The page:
When everybody seems to be pitching in to help, there is reason to believe that all be well for the future generations. The children of the twenty-first century can look forward to a world that will be in many ways a beguiling realm.
In terms of area, Pasay City is the third smallest political subdivision in the National Capital Region. It is adjacent to the City of Manila and is bounded to the south Parañaque, to the northeast by Makati and Taguig and to the west in Manila Bay. The city is located at latitude 14º 32' and longitude 121º 00'.
The City has a total land area of 18.50 square kilometers of which 5.5050 square kilometer is the City proper, 9.5 square kilometers is being occupied by the Civil Aeronautics Administration (CAA) complex, which include the Ninoy Aquino International Airport (NAIA) and the Villamor Air Base and the rest of the reclamation area with 4.00 square kilometers. Thus, among the local government in the region, Pasay has the greater area devoted to utilities covering 51.35% of its total land area or 9.50 square kilometers. The City is known for its entertainment - business-restaurants, coffee shops, and clubs, particularly those located along Roxas Boulevard, facing Manila Bay. A large part of Metro Manila's "tourist belt" is located in the City. Pasay is composed of seven (7) districts, divided into twenty (20) Zones, with a total of 200 Barangays. Zone 19, Covering Barangays 178 and 191 is the largest among the zones with an area of 5.10 square kilometers. Zone 1, on the other hand, is the smallest covering Barangays 1 to 3 and 14 to 17 with an area of 100,000 square meters (0.1 sq. km.).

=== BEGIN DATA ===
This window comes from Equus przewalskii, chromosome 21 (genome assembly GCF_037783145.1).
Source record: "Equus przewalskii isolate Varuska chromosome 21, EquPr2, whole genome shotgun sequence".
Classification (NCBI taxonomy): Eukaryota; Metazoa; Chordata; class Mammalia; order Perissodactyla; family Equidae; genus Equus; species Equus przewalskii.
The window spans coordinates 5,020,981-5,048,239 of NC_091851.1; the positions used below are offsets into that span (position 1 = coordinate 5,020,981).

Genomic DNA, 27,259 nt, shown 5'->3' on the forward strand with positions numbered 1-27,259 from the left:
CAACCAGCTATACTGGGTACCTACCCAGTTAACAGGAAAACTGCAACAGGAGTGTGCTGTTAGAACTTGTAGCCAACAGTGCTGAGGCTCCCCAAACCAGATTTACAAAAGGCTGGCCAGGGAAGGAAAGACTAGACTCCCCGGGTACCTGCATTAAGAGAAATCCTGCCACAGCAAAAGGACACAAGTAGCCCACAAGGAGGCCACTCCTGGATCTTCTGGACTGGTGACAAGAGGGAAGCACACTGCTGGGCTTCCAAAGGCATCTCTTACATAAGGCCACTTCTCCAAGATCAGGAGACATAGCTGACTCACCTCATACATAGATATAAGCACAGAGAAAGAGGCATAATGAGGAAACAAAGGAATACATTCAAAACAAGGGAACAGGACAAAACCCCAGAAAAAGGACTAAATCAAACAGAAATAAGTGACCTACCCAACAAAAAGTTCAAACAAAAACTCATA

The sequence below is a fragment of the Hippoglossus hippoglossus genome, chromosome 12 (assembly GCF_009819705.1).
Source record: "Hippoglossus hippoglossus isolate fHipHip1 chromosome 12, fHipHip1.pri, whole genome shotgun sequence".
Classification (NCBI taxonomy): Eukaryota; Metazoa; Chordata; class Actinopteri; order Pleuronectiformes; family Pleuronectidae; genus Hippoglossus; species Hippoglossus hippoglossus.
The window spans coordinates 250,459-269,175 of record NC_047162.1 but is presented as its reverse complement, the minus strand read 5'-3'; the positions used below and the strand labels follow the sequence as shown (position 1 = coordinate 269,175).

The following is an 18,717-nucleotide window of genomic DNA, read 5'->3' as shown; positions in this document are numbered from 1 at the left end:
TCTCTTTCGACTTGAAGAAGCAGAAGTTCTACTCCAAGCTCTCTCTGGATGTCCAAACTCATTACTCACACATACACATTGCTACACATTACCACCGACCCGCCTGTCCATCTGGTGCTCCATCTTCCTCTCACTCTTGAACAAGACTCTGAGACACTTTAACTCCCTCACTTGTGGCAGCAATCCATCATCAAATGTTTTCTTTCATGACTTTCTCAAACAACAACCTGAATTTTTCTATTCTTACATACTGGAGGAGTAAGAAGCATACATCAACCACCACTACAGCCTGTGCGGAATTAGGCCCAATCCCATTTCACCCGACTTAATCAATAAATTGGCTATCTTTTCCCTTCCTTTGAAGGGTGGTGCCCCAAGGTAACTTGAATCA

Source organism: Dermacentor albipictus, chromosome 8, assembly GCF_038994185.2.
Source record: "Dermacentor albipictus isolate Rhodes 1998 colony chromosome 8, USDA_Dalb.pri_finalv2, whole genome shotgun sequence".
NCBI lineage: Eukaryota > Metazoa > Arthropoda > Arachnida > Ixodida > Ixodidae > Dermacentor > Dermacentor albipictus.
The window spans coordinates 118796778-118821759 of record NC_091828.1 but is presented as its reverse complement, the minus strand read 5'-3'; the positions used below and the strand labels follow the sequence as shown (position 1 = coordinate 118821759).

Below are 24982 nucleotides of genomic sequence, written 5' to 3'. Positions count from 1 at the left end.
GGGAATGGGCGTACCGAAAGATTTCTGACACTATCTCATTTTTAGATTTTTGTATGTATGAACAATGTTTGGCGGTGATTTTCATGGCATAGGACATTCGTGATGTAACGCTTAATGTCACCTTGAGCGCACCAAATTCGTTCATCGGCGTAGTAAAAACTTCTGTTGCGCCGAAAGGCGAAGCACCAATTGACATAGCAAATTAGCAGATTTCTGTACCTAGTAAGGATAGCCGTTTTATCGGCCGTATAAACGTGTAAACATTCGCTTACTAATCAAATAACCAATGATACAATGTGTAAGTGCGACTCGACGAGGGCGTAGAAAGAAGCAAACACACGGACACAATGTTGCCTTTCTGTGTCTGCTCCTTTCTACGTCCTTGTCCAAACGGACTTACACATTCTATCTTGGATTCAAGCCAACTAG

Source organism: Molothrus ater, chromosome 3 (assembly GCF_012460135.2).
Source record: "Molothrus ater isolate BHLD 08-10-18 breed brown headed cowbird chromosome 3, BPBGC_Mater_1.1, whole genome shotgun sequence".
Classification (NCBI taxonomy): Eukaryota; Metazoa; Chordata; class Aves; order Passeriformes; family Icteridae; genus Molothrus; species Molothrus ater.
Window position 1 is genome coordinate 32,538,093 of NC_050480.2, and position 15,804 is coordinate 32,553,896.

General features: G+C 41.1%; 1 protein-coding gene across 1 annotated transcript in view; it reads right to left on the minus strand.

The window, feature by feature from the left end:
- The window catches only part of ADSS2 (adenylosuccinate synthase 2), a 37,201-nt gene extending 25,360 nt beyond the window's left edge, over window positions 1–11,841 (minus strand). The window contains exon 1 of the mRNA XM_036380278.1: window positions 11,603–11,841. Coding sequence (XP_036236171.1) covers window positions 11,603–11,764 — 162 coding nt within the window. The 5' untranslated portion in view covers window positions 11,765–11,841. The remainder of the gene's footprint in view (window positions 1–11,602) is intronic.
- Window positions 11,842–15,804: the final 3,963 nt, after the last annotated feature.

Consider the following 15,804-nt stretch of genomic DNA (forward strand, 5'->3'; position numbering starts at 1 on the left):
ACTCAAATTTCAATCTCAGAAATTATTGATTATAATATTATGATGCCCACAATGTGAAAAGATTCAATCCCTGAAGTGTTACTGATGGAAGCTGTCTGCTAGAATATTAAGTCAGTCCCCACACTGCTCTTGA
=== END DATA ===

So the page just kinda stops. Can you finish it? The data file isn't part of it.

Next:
MAYOR OF PASAY
HON. ANTONINO "TONY" G. CALIXTO
Hometown: Pasay City
"Bagong Umaga sa Bagong Pasay."
CITY MAYOR ANTONINO G. CALIXTO was born on May 10, 1954 to the former Pasay City Mayor Eduardo Martin Calixto and Leonora Escribe Gallardo. He is married to the former Edna Dayrit Aguas with whom he has three children, namely, Mark Anthony, Derek and Charleen.